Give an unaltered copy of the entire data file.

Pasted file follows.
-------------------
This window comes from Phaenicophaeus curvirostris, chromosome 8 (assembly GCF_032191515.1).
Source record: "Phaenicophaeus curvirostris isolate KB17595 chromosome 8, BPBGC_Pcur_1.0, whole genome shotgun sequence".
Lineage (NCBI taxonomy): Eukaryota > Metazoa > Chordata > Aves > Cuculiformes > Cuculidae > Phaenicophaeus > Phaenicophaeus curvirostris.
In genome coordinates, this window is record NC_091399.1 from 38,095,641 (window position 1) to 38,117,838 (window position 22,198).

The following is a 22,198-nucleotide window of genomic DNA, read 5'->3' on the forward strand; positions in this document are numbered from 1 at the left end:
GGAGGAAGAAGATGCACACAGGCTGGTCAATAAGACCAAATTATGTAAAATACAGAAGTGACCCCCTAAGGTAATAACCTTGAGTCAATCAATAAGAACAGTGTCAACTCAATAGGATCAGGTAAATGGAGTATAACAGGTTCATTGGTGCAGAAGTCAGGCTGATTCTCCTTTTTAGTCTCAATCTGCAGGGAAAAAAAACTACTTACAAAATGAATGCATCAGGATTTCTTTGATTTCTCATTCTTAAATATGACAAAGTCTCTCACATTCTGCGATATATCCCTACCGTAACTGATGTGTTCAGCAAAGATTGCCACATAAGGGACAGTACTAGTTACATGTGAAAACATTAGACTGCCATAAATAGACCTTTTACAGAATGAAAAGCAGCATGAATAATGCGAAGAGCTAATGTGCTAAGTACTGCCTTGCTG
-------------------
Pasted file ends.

This window comes from Phaenicophaeus curvirostris, chromosome 8 (assembly GCF_032191515.1).
Source record: "Phaenicophaeus curvirostris isolate KB17595 chromosome 8, BPBGC_Pcur_1.0, whole genome shotgun sequence".
Lineage (NCBI taxonomy): Eukaryota > Metazoa > Chordata > Aves > Cuculiformes > Cuculidae > Phaenicophaeus > Phaenicophaeus curvirostris.
In genome coordinates, this window is record NC_091399.1 from 38,095,641 (window position 1) to 38,117,838 (window position 22,198).

The following is a 22,198-nucleotide window of genomic DNA, read 5'->3' on the forward strand; positions in this document are numbered from 1 at the left end:
GGAGGAAGAAGATGCACACAGGCTGGTCAATAAGACCAAATTATGTAAAATACAGAAGTGACCCCCTAAGGTAATAACCTTGAGTCAATCAATAAGAACAGTGTCAACTCAATAGGATCAGGTAAATGGAGTATAACAGGTTCATTGGTGCAGAAGTCAGGCTGATTCTCCTTTTTAGTCTCAATCTGCAGGGAAAAAAAACTACTTACAAAATGAATGCATCAGGATTTCTTTGATTTCTCATTCTTAAATATGACAAAGTCTCTCACATTCTGCGATATATCCCTACCGTAACTGATGTGTTCAGCAAAGATTGCCACATAAGGGACAGTACTAGTTACATGTGAAAACATTAGACTGCCATAAATAGACCTTTTACAGAATGAAAAGCAGCATGAATAATGCGAAGAGCTAATGTGCTAAGTACTGCCTTGCTG